He knocked on the door and waited. Nothing. Then he tried the door and it opened and he walked inside. I looked all around to see if anyone was approaching in the distance. Finally I closed my eyes because the ache was too intense. “I let my dad die in a warehouse outside Bakersfield and now I have to go home and be the boy who let it happen for the rest of my life.”
But he made it back. It probably took him all of two minutes, but in this car, outside this warehouse, it felt like there had been a rift in space-time and he had been gone for hours. The warehouse didn’t quite exist, the blue light didn’t quite exist, and the psychic with the disgusting carpet was just a bad dream, a half-remembered corruption of a late night made-for-TV horror movie. I didn’t feel like I was in Bakersfield, or that it was 1999, or that I had a Game Boy on a table beside my bed and a Yoo-Hoo in the refrigerator. All of that was gone and my existence was whittled down to this warehouse standing defiantly in a place far away from what little I knew about humanity. The landscape changed as my emotions changed and all my footing was lost.
My first unique memory of California was of a warehouse in the desert, and that warehouse was my purgatory. It was an abstraction, a void that took whatever shape my 11 year old fears projected onto it. I was frozen, completely powerless, preparing for death because at least death had some certainty to it.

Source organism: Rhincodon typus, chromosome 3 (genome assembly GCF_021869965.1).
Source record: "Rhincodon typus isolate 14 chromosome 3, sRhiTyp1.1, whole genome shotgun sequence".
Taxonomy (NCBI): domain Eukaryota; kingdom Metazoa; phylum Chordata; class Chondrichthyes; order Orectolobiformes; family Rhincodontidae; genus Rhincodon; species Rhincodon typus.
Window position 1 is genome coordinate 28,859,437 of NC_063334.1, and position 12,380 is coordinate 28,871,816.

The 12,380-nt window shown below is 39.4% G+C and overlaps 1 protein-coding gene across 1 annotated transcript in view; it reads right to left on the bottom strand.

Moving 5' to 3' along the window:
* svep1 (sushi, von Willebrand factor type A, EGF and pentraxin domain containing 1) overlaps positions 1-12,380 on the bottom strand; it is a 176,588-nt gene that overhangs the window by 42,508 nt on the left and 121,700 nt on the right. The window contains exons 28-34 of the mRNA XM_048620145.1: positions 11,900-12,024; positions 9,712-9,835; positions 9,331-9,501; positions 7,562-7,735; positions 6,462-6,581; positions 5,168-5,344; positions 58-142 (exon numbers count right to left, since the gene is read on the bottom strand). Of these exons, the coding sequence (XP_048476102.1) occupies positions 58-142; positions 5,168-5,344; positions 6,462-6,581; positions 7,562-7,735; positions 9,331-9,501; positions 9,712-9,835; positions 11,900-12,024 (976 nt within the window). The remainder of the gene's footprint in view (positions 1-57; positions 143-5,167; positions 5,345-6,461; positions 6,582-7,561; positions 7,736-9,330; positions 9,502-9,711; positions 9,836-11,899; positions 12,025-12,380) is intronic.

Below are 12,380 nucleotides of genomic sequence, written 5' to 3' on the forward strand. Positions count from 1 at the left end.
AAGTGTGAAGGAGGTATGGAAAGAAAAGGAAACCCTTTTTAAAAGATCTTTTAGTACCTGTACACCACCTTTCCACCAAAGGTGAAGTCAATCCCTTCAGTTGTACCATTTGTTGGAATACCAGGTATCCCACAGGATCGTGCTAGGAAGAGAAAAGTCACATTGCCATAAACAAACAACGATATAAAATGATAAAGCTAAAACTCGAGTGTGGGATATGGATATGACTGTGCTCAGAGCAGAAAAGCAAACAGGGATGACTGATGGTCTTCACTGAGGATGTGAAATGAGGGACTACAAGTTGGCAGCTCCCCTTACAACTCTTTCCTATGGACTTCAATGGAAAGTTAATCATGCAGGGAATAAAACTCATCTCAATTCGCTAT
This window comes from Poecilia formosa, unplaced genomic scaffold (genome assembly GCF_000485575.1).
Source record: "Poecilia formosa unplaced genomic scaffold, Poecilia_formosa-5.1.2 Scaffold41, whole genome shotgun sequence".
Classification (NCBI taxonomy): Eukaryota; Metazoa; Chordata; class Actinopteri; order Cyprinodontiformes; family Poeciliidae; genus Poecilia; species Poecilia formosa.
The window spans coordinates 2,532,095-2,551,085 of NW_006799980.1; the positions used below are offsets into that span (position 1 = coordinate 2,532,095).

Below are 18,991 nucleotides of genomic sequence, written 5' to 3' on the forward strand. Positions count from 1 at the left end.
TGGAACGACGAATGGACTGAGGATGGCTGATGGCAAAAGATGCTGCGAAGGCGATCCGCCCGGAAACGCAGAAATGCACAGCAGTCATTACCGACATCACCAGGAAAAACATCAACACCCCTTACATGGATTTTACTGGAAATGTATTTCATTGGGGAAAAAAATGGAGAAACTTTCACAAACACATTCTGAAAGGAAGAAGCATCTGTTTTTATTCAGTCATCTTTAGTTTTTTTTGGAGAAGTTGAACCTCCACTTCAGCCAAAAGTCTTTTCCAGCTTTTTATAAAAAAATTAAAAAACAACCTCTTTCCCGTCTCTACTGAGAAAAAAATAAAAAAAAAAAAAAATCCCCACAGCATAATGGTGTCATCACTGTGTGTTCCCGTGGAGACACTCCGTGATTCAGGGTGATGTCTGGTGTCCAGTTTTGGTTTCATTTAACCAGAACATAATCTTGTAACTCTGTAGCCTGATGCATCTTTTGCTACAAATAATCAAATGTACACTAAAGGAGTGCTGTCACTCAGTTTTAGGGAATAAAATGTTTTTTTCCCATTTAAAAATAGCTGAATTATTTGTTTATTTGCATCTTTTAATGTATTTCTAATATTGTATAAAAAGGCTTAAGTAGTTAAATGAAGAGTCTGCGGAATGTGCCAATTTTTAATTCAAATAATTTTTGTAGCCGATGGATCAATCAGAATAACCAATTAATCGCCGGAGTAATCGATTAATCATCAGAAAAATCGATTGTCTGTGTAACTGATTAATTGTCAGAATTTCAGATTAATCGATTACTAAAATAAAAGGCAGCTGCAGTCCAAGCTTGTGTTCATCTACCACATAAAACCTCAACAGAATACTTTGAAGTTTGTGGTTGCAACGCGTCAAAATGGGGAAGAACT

And California has been a place of sprawling cosmic doom for me ever since. I grew up about a hundred miles from L.A. and saw it a grand total of once before college. For years I thought Hollywood was a made-up place from Looney Tunes. When I moved to L.A., where people would laugh and smile and tell me about frozen yogurt and sushi and parties at the beach, in the back of my head I was always thinking one thing: do we live in the same universe? Have you never seen the warehouse with the blue light?
The first season of “True Detective” captured the emotional tenor of cosmic doom. It took me back to that warehouse, to those post-apocalypse emotions that I understand but never see on TV. And that was fine because it was in Louisiana, and I’ve never been there.
But Rural California cosmic doom is my thing, you know? Every time I sit down and write, no matter how asinine the topic, I’m thinking of that warehouse. If I’m making fun of Buzzfeed, that warehouse is pulsing through my subconscious. Every time I go walk somewhere and take pictures, I’m looking for that warehouse. I want to bring the cosmic doom of California, the other California and the one I still live in, into the public consciousness. The cities get too much screen time.
Every time I turn on the TV and see California described as the media capital of the world, as a rich man’s paradise of movie stars and flying electric cars (or whatever it is they do in Silicon Valley), I feel like it’s my duty to correct this misunderstanding. To fix the culture rigging that allows people to know what Malibu is but not Chowchilla or Porterville or Anderson or any of the invisible working class towns that seem to exist in broken-down versions of the late 1970s.